Mushmushi, I have run up to 4 heaters (about 40 watts) in a full sized hive in the dead of winter.
Keep in mind I just started playing with electric heat last winter so I haven’t had a lot experience testing out different hive temperatures. I go by the old books (CC Miller) when speculating about what might be a good wintering temperature and then experiment from there. They did fine last winter and were probably warmer than they needed to be.
My controller can turn on and off individual heaters since they’re each on a separate FET (Field Effect Transistor). If the thermistor says it’s getting hotter than my set point in a hive, then the controller would shut off a FET which cuts power to one of the 4 heaters. So the system allows for variable heat from 0 to 40 watts, but in discrete steps. My controller did not have PWM capability last winter, so the heating levels were really in pretty big steps: 0, 10, 20, 30, 0r 40 watts. With PWM controls, you could generate any level of heat between 0 and 40 watts if you wanted.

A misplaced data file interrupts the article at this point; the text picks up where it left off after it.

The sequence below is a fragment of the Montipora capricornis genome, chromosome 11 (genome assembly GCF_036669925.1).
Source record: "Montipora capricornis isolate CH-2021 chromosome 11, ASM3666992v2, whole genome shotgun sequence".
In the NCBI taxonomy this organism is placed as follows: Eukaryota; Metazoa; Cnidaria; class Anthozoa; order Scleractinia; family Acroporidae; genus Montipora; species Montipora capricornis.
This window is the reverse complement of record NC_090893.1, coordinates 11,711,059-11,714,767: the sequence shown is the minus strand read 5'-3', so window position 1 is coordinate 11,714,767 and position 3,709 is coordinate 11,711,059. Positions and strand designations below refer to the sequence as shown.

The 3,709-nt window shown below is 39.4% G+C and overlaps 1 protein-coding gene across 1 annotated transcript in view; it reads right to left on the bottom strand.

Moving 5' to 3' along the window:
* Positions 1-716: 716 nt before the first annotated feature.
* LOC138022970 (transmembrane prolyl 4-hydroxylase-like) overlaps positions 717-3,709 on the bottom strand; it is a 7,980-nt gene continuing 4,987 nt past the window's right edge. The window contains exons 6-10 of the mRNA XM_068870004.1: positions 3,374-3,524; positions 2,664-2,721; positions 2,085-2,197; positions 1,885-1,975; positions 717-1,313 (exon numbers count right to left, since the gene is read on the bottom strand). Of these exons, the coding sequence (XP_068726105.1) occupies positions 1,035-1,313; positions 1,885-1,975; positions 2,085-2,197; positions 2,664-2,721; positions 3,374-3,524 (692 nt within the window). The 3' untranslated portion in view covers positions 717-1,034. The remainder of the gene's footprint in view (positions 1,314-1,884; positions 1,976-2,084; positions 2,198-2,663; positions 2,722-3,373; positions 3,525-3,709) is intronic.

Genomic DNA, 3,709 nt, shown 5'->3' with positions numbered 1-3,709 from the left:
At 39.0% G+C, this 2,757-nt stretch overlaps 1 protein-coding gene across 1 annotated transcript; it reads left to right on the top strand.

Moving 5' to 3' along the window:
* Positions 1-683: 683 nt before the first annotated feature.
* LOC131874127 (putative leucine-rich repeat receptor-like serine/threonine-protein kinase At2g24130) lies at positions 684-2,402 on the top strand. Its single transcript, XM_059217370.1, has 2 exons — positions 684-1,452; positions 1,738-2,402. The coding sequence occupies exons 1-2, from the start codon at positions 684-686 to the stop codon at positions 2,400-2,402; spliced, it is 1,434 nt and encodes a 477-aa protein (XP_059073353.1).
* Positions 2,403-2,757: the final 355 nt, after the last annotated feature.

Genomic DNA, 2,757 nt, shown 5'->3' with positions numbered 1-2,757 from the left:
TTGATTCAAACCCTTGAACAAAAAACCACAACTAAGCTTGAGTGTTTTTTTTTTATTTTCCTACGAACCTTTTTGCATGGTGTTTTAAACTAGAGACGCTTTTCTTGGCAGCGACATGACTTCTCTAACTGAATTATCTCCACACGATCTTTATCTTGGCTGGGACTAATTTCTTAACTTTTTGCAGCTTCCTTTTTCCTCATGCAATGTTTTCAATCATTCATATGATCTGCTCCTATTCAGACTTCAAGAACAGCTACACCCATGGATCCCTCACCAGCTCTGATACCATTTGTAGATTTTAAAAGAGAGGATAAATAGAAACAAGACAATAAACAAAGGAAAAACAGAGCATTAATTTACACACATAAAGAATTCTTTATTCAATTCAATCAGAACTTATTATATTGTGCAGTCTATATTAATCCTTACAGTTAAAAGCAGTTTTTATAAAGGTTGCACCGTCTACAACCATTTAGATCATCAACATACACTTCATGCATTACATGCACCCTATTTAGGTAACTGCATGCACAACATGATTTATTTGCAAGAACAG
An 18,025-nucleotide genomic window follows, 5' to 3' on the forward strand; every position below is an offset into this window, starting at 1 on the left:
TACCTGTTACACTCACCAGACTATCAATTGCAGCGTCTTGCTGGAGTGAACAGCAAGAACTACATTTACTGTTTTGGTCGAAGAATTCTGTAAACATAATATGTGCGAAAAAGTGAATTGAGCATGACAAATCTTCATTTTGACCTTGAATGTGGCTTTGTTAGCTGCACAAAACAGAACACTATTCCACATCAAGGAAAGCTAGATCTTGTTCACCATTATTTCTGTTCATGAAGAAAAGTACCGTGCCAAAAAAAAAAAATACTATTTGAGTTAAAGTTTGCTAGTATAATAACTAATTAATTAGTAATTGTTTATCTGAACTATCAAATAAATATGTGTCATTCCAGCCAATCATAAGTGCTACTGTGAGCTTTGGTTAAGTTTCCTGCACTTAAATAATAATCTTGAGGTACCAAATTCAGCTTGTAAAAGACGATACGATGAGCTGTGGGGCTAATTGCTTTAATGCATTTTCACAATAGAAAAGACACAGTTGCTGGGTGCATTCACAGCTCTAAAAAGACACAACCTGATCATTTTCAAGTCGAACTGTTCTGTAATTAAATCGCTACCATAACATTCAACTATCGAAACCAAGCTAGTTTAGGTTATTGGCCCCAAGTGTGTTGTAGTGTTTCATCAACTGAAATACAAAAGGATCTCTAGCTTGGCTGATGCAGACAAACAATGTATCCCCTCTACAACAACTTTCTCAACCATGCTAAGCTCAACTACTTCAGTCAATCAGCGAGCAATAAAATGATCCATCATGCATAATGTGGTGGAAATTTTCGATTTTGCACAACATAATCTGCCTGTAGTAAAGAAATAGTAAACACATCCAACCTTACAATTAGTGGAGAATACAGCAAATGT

Are wrapped hives (using the bee cozy stuff) considered to be insulated enough ?
I don’t know the R value of the cozy’s, but you can use heat with anything, it’s just not going to warm the whole hive up like thick insulation would. Warm air from the heaters would still rise if you place them below the bees. The warm air should bath the winter cluster even in a wood hive, but to a lesser extent. I have never tried putting a heater in an un-insulated wood hive so I don’t know all the pros and cons.